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Nobel-winning microcredit bank comes under scrutiny

By Farid Ahmed, For CNN
STORY HIGHLIGHTS
  • Microlender faces questions over funds transfer
  • Norway, which donated the money, said the bank did nothing wrong
  • Panel has three months to finish its job

Dhaka, Bangladesh (CNN) -- Bangladesh has ordered a probe of the Grameen Bank -- founded by Nobel Laureate Professor Muhammad Yunus, the pioneer of microcredit -- following media allegations that donor's funds were inappropriately transferred.

"I've received a letter from the government to review Grameen Bank activities today," a professor of economics, A.K. Monaw-war Uddin Ahmad, who heads the five-member government probe body, told CNN Wednesday night.

The probe was initiated following the allegations raised in November last year that Norwegian aid of nearly US$100 million given to Grameen Bank was transferred to another Grameen entity almost 15 years ago.

A Norwegian TV documentary "Caught in Micro Debt" triggered the controversy and the story was quickly picked up by local and international media, although Norad, the Norwegian Aid Agency, later in December said Grameen had done nothing wrong.

Erik Solheim, the Norwegian minister for environment and international development, said in a statement that Grameen Bank had neither embezzled Norad funds nor used the money for unintended purposes.

Yunus, who is dubbed as "banker to the poor," founded Grameen Bank nearly three decades ago, pioneering the use of small loans to the poor to bail them out of poverty. He won the Nobel Peace Prize in 2006 along with his microfinance bank.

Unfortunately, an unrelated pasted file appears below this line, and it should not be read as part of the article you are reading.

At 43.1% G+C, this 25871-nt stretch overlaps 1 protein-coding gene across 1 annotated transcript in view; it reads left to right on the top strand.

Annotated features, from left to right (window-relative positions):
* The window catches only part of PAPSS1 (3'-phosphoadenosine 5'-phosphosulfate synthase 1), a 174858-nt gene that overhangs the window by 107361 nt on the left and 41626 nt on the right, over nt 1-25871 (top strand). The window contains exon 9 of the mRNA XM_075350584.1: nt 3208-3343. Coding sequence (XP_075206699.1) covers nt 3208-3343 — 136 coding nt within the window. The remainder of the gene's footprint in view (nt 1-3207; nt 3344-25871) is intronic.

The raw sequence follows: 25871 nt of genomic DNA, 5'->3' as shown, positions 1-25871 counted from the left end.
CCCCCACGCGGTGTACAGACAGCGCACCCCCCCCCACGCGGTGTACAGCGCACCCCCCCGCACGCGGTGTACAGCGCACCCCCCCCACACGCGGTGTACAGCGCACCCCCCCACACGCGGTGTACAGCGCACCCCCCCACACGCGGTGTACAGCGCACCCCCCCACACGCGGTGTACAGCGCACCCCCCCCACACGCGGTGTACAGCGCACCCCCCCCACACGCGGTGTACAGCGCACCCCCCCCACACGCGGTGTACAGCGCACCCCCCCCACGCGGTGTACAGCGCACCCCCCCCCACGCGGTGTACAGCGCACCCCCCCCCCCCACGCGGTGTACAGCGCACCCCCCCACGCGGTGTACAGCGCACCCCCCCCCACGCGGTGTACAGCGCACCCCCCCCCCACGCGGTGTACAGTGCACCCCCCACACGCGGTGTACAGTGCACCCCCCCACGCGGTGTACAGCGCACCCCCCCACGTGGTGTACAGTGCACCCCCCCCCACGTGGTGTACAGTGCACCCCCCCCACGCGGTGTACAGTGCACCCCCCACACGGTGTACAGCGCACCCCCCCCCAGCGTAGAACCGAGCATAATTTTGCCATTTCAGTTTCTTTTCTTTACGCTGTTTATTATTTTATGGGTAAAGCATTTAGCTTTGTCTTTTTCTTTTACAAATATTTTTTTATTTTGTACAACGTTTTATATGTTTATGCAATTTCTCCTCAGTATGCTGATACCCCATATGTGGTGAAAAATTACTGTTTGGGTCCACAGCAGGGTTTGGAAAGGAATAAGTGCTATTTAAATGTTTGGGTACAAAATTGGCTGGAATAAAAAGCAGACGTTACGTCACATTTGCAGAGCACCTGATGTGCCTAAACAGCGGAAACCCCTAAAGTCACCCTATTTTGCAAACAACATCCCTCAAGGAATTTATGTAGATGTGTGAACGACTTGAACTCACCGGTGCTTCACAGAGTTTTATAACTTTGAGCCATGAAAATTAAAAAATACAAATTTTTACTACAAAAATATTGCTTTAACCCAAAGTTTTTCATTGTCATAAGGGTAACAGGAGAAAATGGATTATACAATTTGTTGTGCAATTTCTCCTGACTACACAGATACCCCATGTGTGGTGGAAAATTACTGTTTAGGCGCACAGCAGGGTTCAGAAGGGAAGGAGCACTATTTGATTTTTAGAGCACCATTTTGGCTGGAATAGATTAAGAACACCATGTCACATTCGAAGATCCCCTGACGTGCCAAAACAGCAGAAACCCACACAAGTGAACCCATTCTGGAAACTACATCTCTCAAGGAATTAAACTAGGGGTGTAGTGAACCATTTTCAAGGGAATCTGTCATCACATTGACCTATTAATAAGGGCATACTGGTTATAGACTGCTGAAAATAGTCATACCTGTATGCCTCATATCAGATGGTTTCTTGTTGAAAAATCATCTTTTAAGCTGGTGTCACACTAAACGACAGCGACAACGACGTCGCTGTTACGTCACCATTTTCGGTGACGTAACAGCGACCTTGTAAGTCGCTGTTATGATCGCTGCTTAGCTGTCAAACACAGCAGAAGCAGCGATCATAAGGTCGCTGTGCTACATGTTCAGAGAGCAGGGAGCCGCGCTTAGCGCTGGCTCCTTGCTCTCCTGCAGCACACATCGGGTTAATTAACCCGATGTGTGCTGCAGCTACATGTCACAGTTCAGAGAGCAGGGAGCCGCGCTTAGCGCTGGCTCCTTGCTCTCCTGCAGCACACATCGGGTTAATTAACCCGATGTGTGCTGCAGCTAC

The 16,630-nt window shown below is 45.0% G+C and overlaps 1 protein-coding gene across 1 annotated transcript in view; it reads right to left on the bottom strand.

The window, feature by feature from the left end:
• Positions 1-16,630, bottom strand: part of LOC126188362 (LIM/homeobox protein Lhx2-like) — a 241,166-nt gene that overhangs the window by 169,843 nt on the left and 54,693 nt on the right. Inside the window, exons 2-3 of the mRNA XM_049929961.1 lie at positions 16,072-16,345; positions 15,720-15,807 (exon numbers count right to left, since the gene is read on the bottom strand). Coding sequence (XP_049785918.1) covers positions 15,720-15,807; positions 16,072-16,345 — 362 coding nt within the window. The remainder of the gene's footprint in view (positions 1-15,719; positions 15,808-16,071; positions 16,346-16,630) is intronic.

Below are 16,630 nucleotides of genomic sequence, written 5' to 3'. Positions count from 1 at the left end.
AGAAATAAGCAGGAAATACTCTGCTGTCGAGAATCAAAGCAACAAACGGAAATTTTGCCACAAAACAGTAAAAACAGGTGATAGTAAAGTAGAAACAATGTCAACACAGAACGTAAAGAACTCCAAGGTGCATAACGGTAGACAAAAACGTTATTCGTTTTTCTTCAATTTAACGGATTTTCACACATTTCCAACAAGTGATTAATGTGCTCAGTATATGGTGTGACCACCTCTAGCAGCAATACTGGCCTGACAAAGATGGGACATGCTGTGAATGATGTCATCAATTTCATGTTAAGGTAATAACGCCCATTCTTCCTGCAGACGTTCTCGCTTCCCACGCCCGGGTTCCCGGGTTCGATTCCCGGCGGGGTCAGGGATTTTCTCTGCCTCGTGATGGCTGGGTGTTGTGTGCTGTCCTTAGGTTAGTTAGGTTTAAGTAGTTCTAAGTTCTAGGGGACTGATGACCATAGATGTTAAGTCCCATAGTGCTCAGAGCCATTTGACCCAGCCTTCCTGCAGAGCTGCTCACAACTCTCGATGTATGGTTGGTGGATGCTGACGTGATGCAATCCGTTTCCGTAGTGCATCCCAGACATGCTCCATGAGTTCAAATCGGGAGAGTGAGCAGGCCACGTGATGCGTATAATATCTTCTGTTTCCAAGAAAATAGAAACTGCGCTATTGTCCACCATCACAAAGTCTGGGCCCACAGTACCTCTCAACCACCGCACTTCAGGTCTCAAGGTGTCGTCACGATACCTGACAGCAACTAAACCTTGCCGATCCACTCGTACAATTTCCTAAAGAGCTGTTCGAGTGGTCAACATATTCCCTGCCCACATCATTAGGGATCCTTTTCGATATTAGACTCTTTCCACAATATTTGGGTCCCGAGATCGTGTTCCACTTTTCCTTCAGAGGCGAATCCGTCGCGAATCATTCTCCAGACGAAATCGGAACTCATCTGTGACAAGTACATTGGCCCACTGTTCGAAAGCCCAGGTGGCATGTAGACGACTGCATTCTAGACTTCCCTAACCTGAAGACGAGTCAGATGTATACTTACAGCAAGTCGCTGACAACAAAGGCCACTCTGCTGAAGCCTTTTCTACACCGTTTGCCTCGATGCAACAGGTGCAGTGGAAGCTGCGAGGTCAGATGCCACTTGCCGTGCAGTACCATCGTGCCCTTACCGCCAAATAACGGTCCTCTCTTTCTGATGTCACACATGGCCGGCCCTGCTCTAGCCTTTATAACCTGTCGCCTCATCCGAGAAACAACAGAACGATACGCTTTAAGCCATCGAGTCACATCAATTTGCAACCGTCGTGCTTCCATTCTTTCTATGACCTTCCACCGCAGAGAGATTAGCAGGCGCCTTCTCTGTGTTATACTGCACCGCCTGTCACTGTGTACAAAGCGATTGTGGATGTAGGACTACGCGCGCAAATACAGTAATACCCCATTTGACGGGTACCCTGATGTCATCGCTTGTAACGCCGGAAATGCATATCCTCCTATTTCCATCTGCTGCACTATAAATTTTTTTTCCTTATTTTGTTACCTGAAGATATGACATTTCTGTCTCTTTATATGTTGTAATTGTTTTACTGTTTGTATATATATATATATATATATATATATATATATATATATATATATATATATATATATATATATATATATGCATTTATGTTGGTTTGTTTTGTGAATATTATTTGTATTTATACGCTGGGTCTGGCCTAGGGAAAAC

Grameen's model was replicated in different parts of the world to fight against poverty. Although Grameen was initially acclaimed globally, it was later criticized by analysts at home and abroad for high interest rates and not being effective in fighting against poverty.

Yunus has defended himself and said he did not do anything wrong. The funds were only transferred fearing that the tax-exempt status of Grameen Bank might be changed, he said amid wide criticism in December.

Bangladesh Prime Minister Sheikh Hasina, who wanted the probe initiated, accused Yunus of playing a "trick" to evade taxes and charged micro-lenders with "sucking blood from the poor in the name of poverty alleviation."

Other members of the government investigating committee, formed by the Ministry of Finance, are Bangladesh Bank Deputy Governor Nazrul Huda, Syeda Rokeya Din, former deputy comptroller and auditor general, former Bangladesh Institute of Bank Management Professor R. M. Debnath and Supreme Court attorney Mohsin Rashid.

"It's not a probe against a person," said Ahmad, who teaches at Dhaka University and the Independent University of Bangladesh.

"We'll begin the work on Thursday and review all activities of Grameen Bank and its other entities, its economic, legal and social matters," Ahmad said, adding that they were given three months to complete the task.